Philadelphia to Reduce Energy Use by 10% in 2010
The cash-strapped city of Philadelphia, which is in dire need of energy-efficient retrofits at many of its government buildings including City Hall, has come up with a unique way to pay for the no-money-down improvements, reports the Philadelphia Inquirer.
The city has contracted with private company Noresco to do the energy-efficiency renovations and will pay the company for improvements using the cash it saves from lower energy bills, reports Philadelphia Inquirer. In addition, if any of the projects — such as a new $3.7 million chilled-water plant for the Criminal Justice Center — don’t yield enough savings to pay for the capital investment, Noresco will make up the difference, according to the article.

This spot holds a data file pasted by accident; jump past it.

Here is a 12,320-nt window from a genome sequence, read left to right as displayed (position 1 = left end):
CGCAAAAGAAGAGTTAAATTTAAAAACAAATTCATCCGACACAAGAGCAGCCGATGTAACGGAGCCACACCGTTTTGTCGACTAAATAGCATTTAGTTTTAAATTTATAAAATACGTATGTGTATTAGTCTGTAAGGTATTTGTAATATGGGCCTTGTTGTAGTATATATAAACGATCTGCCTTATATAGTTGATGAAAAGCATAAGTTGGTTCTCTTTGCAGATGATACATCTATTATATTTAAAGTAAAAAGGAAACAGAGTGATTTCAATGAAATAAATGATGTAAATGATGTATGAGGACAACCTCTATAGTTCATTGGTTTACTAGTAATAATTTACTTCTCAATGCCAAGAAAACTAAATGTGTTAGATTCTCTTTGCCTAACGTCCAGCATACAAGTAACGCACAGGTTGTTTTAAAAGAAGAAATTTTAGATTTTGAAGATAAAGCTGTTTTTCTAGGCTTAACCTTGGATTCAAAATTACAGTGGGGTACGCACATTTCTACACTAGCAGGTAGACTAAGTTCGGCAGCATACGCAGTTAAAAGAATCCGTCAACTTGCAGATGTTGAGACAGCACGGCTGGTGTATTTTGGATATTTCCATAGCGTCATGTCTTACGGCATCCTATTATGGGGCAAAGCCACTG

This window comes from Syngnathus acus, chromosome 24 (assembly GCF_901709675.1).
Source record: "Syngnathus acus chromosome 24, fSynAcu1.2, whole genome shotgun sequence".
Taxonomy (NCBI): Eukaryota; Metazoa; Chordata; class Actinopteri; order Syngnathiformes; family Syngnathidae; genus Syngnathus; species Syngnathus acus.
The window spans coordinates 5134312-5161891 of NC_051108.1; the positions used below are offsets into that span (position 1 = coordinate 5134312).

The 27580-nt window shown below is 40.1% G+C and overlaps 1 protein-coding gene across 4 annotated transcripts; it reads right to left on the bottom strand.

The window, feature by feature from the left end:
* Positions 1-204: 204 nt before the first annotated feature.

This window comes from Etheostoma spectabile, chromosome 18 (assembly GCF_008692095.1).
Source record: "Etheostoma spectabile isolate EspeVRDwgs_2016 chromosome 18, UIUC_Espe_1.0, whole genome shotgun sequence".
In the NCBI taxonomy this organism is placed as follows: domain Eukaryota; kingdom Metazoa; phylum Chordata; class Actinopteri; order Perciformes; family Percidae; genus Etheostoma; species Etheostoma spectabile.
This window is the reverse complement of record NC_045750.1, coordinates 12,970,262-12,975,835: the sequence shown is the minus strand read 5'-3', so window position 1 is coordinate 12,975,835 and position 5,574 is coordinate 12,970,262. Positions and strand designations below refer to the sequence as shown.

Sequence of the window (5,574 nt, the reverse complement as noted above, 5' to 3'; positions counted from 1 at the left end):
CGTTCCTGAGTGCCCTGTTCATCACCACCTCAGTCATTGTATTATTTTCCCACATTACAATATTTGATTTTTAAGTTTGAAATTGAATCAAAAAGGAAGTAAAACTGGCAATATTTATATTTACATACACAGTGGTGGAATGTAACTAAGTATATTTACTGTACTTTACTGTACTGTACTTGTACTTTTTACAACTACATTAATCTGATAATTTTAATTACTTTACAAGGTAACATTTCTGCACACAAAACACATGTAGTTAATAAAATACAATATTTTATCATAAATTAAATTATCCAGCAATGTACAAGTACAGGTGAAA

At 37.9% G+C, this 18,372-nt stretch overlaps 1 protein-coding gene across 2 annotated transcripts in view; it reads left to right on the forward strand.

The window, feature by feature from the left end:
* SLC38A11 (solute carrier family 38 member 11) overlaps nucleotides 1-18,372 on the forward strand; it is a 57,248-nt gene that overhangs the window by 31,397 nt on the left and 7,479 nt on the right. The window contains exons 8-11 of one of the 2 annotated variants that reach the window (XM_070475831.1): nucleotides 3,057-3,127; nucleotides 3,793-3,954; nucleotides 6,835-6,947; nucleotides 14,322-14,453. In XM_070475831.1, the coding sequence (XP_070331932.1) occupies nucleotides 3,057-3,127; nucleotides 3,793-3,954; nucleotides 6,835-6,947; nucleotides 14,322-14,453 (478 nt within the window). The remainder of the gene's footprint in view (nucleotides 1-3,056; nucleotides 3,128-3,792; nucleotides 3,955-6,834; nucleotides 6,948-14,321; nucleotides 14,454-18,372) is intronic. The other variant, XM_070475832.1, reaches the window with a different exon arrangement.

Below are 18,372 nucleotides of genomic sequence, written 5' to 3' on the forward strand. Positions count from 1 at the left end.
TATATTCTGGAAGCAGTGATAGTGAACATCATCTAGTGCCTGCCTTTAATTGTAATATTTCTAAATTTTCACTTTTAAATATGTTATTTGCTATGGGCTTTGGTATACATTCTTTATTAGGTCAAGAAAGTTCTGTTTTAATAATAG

Philadelphia spent over $48 million on electricity, heating oil, and natural gas in fiscal year 2008-09, causing the city to set goals to reduce municipal energy use by 10 percent this year and by 30 percent over the next five years, reports the newspaper.
Only investments that yield energy savings greater than the cost of the upgrade within a 15-year window will be considered such as a new energy-management database system, along with fixing its drafty roofs, leaking windows, and inefficient heating and cooling systems, according to the article.
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